几张纸 / Jǐ zhāng zhǐ / Some piece of sheets
家 / jiā means home or family. We use it as a measure word to define family or business establishments.
一家商店 / Yī jiā shāngdiàn / A store
两家餐厅 / Liǎng jiā cāntīng / Two restaurants
這家酒吧 / Zhè jiā jiǔbā / This bar
While 个 / gè is used for people, 只 / zhī is generally used for animals. We also use it for some parts of the body such as the legs, feet, hands, (basically the ones that come in pairs.)
这只猫 / Zhè zhī māo / This cat
两只脚 / Liǎng zhī jiǎo / Two feet
一只眼睛 / Yī zhī yǎnjīng / An eye
件 / jiàn is connected to clothing (except pants), furniture, luggage etc. It is also connected to general matters which is really similar to 个 / gè. If you hesitate between these two measure words, always use 个 / gè. It is the one that works most of the time if we don’t know which measure word to use.
几件衣服？ / Jǐ jiàn yīfú? / How many
一件事情 / Yī jiàn shìqíng One matter/problem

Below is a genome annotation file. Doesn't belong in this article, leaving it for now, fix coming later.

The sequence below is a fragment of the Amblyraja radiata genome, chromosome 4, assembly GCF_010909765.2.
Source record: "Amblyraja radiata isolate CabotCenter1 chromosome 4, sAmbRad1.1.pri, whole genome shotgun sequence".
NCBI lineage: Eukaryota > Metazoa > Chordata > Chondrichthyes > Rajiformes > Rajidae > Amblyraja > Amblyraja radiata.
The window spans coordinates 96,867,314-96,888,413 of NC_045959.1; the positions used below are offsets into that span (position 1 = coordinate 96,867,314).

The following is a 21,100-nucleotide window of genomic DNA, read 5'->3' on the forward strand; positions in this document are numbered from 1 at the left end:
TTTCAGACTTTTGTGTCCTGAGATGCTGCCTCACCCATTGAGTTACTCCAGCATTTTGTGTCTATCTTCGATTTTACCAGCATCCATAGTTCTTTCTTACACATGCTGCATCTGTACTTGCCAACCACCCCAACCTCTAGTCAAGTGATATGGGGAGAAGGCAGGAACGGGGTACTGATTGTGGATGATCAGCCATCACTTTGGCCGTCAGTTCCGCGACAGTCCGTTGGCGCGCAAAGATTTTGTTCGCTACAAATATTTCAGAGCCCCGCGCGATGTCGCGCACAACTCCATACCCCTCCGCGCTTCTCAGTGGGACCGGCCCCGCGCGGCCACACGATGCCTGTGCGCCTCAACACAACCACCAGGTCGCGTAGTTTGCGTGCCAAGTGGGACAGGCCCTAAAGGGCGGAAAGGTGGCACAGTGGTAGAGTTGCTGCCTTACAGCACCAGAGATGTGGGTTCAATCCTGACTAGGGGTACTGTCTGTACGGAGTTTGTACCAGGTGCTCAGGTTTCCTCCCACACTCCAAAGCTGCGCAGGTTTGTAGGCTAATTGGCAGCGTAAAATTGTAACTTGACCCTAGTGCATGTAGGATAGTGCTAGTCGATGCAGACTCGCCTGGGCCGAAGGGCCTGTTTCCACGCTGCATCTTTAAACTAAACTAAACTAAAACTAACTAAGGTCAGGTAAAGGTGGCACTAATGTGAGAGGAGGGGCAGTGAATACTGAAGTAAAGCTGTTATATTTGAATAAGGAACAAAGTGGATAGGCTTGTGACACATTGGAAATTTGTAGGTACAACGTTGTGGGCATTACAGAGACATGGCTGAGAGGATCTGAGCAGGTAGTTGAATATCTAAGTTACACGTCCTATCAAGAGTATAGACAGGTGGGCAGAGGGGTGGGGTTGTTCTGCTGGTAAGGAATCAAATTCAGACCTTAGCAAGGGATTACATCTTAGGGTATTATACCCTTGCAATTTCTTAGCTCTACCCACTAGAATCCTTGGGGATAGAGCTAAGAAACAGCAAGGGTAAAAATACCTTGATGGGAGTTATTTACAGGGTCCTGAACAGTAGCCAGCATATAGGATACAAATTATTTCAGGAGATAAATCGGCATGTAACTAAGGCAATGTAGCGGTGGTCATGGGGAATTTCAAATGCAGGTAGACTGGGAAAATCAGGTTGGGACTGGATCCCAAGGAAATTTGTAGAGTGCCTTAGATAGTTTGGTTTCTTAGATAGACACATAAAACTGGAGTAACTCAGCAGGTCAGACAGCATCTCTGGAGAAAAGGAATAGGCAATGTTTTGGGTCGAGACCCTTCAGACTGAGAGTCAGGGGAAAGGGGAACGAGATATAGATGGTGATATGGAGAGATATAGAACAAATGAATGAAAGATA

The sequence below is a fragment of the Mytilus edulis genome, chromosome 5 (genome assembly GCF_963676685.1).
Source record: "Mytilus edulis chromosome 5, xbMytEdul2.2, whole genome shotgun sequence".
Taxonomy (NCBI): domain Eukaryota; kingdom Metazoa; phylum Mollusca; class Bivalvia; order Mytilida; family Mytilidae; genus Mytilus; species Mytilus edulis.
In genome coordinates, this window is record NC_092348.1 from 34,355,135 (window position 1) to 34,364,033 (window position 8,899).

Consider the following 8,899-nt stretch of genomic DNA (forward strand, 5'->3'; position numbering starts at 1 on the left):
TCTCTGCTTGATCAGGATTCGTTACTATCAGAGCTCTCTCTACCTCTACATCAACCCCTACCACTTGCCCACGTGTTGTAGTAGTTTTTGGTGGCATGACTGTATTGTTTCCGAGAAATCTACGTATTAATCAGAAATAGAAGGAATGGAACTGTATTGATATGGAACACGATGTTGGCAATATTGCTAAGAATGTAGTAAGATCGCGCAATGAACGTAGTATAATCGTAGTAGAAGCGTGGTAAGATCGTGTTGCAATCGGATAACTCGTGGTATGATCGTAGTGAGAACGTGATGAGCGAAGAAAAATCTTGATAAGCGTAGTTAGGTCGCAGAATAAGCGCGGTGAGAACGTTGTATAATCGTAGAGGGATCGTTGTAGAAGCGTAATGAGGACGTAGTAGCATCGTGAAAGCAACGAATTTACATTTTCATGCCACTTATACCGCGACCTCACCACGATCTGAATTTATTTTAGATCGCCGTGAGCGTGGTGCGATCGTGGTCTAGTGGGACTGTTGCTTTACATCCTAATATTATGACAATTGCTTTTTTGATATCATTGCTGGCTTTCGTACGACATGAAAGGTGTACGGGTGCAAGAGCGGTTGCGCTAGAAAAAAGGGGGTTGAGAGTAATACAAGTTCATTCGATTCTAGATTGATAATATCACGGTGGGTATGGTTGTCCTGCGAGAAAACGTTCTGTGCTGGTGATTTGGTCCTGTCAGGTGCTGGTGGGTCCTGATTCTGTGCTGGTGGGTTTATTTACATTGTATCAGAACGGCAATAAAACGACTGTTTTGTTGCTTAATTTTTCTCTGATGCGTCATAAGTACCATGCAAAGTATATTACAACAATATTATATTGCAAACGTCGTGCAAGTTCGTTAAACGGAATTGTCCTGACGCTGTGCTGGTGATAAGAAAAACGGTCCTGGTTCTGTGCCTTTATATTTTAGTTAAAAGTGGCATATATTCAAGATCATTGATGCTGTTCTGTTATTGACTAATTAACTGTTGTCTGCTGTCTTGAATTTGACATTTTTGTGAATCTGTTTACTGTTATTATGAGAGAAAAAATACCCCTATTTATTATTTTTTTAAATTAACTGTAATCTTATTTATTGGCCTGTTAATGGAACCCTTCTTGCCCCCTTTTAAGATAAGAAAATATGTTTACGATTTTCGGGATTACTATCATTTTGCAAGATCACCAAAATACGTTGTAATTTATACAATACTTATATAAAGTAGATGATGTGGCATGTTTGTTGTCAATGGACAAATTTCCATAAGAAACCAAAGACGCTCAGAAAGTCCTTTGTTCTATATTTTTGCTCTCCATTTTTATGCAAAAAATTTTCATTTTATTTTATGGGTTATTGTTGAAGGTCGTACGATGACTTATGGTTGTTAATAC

七個件生日礼物 / Qī gè jiàn shēngrì lǐwù / Seven birthday gifts
The best way to remember how to use this important measure word is that it is often connected with long, narrow, or skinny objects – fish, roads, pants, rivers, and so on.
多少条鱼？ / Duōshǎo tiáo yú? / How many fishes?
一条河 / Yītiáo hé / A river
那条裤子 / Nà tiáo kùzi / That pair of jeans (noting that 条 doesn’t
Here come the measure word for “pair”. Remember that we don’t use it for a pair of pants.
两双筷子 / Liǎng shuāng kuàizi / A pair of chopsticks
那双袜子 / Nà shuāng wàzi / That pair of socks
一双手套 / Yī shuāng shǒutào / Two pairs of gloves
We use this measure word for every type of vehicle that has wheels such as cars, motorcycles, bikes, etc (but not trains).
一辆自行车 / Yī liàng zìxíngchē / A bike
十辆公车 / Shí liàng gōngchē / Ten buses
这三辆摩托车 / Zhè sān liàng mótuō chē / These three motorcycles
If you already know these or want to learn even more, here are some others often used in daily life:
把bǎ (chair, knife, umbrella, toothbrush; objects with handles )
這把椅子 / Zhè bǎ yǐzi / This chair
一把刀 / Yī bǎ dāo / A knife
一把扇子 / Yī bǎ shànzi / A fan
包bāo ( pack of cigarettes; packets of objects )
六包香烟 / Liù bāo xiāngyān / Six packets of cigarettes
两包大米 / Liǎng bāo dàmǐ / Two sacks of rice
一包衣服 / Yī bāo yīfú / A bundle of clothes
一杯水 / Yī bēi shuǐ / A glass of water